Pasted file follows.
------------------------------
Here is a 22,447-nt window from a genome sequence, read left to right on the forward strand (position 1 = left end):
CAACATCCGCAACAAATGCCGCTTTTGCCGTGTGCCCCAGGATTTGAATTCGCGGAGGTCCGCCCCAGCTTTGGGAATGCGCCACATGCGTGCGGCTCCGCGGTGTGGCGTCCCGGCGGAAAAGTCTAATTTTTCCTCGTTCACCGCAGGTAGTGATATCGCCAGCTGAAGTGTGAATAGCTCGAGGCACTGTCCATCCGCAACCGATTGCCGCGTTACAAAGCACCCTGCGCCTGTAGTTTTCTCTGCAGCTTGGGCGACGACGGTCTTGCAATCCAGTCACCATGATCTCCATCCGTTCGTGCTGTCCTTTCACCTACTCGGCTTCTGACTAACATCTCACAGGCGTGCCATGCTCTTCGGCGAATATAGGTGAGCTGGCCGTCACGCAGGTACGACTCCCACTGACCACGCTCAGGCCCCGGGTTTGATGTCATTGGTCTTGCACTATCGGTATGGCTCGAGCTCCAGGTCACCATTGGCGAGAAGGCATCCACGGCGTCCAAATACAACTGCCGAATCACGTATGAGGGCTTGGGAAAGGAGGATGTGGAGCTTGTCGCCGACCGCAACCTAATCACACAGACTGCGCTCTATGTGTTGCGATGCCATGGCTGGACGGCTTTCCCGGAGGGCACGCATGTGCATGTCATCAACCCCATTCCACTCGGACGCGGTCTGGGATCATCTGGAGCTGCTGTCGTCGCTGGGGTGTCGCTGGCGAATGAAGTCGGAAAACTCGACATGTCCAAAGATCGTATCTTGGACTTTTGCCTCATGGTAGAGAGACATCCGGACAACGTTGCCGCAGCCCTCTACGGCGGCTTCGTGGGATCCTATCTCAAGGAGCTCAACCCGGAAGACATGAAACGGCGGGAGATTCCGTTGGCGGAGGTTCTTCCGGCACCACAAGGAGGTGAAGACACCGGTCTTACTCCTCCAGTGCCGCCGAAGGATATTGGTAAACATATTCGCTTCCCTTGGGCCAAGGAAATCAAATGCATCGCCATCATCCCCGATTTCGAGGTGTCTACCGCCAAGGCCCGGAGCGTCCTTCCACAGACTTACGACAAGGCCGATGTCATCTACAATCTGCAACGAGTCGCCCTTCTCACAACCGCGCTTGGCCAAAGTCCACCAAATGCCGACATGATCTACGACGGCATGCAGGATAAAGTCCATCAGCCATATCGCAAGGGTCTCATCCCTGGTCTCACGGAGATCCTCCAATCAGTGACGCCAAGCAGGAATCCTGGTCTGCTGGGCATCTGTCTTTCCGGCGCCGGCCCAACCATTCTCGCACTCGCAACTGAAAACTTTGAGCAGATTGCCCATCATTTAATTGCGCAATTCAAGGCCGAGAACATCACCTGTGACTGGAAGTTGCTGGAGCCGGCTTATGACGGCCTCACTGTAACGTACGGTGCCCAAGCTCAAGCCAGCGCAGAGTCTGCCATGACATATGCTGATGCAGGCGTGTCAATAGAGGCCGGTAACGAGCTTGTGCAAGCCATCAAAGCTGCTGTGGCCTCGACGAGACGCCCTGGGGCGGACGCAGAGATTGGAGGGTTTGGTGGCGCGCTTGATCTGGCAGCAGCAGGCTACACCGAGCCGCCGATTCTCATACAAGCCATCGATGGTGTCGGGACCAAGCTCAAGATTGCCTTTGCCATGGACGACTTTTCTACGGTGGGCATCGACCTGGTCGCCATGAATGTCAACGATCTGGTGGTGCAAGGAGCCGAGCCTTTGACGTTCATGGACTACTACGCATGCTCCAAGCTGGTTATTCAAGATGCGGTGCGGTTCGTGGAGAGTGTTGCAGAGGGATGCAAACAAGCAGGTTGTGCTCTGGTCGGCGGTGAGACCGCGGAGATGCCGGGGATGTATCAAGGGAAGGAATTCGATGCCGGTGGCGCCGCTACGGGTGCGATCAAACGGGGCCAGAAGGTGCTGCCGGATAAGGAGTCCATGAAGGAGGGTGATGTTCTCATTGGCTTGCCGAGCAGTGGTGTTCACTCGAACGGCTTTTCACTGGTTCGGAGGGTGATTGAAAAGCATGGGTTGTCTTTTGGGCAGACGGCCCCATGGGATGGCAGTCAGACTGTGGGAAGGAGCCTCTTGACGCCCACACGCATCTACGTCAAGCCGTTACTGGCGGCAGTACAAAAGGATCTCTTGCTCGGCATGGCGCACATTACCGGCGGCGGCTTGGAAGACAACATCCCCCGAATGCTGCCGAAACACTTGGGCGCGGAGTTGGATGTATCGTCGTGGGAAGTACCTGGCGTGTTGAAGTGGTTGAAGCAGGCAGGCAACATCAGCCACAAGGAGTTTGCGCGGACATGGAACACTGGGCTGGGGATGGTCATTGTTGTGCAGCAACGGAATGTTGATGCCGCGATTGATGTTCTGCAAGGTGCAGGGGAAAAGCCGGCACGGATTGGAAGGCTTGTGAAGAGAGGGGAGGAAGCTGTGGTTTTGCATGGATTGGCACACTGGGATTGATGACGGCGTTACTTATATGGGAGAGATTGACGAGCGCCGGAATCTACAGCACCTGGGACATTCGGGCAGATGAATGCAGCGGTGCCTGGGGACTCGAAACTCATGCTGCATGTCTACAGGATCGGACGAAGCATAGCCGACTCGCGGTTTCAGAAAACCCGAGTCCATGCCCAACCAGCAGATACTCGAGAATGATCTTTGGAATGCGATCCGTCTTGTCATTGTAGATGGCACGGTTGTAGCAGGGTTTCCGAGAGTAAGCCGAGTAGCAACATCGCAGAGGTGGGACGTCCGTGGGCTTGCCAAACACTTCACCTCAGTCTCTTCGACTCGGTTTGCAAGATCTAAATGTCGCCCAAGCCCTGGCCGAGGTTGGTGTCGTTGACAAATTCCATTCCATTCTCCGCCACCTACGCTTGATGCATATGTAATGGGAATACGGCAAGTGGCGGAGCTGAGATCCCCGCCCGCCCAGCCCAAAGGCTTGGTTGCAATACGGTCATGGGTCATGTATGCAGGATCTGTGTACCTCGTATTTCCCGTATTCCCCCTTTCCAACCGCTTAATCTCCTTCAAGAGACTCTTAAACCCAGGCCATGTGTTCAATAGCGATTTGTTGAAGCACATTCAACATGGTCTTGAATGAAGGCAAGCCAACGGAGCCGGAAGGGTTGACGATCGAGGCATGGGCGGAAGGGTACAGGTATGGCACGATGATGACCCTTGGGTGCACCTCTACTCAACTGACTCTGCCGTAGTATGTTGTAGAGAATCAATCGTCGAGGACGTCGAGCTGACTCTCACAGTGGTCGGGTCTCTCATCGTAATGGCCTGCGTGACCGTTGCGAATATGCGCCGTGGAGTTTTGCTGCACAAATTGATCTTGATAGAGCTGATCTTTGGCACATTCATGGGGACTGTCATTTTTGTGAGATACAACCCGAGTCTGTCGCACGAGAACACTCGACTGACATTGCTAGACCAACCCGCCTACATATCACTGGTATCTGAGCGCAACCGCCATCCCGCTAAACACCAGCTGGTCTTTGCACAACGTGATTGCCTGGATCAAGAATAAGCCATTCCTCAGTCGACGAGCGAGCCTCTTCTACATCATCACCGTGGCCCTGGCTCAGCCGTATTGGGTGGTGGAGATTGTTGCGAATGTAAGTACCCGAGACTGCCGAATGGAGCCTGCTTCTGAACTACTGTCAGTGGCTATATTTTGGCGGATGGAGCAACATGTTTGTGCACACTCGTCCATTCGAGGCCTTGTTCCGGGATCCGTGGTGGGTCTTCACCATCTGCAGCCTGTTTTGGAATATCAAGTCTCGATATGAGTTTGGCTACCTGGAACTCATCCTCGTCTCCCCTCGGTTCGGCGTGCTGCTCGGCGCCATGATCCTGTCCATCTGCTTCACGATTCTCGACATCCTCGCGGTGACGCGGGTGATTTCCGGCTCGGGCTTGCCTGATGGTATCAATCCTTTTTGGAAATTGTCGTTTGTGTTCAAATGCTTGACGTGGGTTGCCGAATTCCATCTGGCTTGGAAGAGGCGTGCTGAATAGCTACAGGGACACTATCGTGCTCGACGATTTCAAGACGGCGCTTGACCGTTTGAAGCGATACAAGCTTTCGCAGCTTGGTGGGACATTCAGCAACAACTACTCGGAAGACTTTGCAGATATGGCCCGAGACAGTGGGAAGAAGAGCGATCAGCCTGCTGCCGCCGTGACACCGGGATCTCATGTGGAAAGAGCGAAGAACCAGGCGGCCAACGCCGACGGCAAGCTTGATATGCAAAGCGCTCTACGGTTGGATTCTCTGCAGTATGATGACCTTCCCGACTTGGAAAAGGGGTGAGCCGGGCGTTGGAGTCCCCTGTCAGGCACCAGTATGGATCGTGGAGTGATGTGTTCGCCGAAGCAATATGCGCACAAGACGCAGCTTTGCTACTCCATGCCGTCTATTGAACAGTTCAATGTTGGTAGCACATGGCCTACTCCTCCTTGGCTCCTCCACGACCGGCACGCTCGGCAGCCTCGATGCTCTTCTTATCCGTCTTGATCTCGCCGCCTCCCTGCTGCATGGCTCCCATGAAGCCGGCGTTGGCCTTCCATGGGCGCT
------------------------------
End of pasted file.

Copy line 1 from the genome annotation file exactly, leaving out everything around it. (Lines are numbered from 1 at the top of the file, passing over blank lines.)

Here is a 22,447-nt window from a genome sequence, read left to right on the forward strand (position 1 = left end):